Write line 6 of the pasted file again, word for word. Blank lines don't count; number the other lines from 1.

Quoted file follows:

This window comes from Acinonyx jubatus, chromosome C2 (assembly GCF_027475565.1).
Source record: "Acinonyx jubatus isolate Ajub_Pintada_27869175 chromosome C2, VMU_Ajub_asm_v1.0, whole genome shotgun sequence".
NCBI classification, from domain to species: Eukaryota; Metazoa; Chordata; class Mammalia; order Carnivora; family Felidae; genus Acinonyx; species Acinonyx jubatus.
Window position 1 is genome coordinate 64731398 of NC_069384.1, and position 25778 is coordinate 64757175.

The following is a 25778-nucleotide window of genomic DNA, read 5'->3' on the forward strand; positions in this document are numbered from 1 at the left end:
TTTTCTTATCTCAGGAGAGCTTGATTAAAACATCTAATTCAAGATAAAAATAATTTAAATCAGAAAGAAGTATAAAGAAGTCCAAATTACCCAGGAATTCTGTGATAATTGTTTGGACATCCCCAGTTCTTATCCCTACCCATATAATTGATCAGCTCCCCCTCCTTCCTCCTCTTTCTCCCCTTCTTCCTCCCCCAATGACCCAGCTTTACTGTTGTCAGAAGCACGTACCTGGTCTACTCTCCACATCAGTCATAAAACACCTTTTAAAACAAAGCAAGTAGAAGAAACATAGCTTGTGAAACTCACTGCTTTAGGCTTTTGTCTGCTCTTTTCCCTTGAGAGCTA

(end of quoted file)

TTTTCTTATCTCAGGAGAGCTTGATTAAAACATCTAATTCAAGATAAAAATAATTTAAATCAGAAAGAAGTATAAAGAAGTCCAAATTACCCAGGAATTCTGTGATAATTGTTTGGACATCCCCAGTTCTTATCCCTACCCATATAATTGATCAGCTCCCCCTCCTTCCTCCTCTTTCTCCCCTTCTTCCTCCCCCAATGACCCAGCTTTACTGTTGTCAGAAGCACGTACCTGGTCTACTCTCCACATCAGTCATAAAACACCTTTTAAAACAAAGCAAGTAGAAGAAACATAGCTTGTGAAACTCACTGCTTTAGGCTTTTGTCTGCTCTTTTCCCTTGAGAGCTA